In fact, I'll show where LaFollette's thinking parallels mine, despite our utter intellectual independence.
Thus, it would appear that Plantinga is guilty of an inconsistency here unless he can produce some general and relevant reason why God would have the ability to act morally without ever acting immorally, while humans can only produce moral good if they also produce moral evil. Now Plantinga might want to try to identify such a difference by appealing to the human 'essence'. But even if that response would allay this criticism, it would produce additional questions, namely, Plantinga would need to explain why it isn't possible that there are other, non-human possible creatures who are both rational and significantly free and always choose to do what is morally right. To avoid this criticism he would, it seems, be committed to arguing that:Yours truly:16) It is necessarily true that: no significantly free possible creatures except God can produce moral good without also producing moral evil.And such a claim seems clearly undemonstrable (if not preposterous).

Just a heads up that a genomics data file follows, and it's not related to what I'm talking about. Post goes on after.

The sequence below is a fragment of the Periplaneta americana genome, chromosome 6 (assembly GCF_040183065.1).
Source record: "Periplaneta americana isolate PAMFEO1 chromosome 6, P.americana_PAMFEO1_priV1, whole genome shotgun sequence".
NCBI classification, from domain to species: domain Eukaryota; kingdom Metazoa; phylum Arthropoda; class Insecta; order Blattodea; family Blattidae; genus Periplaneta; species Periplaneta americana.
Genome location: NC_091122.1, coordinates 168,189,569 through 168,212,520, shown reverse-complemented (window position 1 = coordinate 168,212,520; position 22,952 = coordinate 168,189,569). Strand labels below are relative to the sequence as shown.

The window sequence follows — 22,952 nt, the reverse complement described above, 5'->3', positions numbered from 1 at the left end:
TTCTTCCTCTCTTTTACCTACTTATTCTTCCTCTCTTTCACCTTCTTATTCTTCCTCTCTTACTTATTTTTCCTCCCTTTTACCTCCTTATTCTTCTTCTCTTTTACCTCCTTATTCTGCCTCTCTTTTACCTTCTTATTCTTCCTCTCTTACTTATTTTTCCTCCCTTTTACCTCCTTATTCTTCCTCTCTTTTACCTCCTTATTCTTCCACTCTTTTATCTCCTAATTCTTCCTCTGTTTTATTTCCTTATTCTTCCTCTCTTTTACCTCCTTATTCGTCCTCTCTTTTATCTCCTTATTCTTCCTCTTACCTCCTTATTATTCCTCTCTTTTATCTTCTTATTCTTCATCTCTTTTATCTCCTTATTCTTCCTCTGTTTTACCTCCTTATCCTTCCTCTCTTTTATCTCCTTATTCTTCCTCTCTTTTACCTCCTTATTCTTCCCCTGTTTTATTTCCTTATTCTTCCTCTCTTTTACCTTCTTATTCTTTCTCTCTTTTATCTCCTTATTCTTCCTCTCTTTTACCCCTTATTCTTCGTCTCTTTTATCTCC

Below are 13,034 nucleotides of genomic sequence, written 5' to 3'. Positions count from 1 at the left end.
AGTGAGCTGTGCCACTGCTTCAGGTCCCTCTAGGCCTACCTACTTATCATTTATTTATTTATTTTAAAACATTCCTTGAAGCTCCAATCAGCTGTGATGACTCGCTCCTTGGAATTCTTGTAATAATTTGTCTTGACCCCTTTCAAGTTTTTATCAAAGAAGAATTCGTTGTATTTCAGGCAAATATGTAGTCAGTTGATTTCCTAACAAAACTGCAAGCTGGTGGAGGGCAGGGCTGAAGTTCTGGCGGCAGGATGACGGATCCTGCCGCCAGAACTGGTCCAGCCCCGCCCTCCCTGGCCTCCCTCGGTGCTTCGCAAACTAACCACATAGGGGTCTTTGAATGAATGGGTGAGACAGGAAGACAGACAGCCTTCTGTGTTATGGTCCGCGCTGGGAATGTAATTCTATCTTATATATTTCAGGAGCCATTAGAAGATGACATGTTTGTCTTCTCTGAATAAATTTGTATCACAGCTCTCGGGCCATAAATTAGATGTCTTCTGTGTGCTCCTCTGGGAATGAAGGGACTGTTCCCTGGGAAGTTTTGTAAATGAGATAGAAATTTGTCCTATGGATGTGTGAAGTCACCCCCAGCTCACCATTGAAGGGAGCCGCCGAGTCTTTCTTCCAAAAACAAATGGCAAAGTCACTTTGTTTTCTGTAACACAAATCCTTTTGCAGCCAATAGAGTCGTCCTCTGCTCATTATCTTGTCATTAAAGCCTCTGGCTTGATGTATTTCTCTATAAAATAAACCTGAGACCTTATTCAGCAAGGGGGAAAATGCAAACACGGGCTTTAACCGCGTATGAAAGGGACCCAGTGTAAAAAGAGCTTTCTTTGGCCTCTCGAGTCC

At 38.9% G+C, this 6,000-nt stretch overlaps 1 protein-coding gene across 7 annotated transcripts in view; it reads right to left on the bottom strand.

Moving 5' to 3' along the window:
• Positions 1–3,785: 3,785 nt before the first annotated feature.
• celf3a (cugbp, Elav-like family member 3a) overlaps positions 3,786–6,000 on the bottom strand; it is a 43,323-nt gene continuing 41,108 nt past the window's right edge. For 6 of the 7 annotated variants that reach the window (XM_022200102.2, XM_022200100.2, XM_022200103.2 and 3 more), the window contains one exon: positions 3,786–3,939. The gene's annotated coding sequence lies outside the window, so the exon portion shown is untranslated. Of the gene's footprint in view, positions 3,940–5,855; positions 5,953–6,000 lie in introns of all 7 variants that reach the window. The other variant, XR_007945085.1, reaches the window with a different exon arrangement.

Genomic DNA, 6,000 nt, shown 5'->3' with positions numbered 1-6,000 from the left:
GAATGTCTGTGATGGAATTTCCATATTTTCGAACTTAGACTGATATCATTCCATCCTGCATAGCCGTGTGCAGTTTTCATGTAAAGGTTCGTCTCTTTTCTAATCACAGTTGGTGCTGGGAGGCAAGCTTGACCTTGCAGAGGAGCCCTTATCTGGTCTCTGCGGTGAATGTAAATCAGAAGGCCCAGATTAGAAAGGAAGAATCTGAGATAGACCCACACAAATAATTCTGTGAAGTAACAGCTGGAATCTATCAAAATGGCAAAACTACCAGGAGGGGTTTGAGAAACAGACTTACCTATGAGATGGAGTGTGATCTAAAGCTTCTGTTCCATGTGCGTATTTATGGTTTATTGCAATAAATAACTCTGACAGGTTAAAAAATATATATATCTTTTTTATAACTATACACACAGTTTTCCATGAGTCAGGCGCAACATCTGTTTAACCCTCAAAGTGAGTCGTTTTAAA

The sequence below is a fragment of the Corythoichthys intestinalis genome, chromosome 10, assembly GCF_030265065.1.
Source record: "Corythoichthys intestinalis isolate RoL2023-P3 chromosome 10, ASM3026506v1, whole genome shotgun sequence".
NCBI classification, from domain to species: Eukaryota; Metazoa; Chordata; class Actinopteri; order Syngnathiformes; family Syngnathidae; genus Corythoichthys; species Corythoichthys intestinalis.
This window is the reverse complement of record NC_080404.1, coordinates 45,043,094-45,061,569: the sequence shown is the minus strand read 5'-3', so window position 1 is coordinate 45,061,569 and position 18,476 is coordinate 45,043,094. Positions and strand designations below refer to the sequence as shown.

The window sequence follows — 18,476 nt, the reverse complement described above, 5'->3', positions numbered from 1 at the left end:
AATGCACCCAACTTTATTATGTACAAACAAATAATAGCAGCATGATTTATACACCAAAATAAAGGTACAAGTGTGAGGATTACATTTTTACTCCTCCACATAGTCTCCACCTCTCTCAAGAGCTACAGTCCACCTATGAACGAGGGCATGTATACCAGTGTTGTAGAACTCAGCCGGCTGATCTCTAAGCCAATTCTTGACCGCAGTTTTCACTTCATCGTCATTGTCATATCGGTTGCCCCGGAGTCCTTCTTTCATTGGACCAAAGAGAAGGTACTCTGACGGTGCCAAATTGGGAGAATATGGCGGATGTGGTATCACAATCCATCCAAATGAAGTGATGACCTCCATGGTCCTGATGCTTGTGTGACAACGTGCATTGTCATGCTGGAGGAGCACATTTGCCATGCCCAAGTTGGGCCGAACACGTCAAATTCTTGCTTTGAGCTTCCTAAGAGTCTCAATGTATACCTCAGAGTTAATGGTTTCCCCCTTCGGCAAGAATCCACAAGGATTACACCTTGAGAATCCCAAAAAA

Even if we grant that truly free will exists, though, we must ask: if free will is inviolable, yet humans, thanks to transworld depravity, are continually prone to abuse it, how is heaven, a place free of pain, suffering and sin, logically possible?
Furthermore, if God is both morally good and sinless, and (presumably) the most "valuable" being in all possible worlds (since He is the object of reverence and worship), did He create beings greater than himself with respect to moral freedom? Remember, Plantinga claims that transworld depravity precludes an actual world where free beings always choose the good. There is but one way to exclude God from this without declaring His nonexistence: by removing God's moral freedom. To recap: if God freely always does the right thing, Plantinga's argument implodes. If God has freely chosen the wrong thing, He is not wholly good. If God cannot help but always do the right thing, then humans are more "valuable" than God.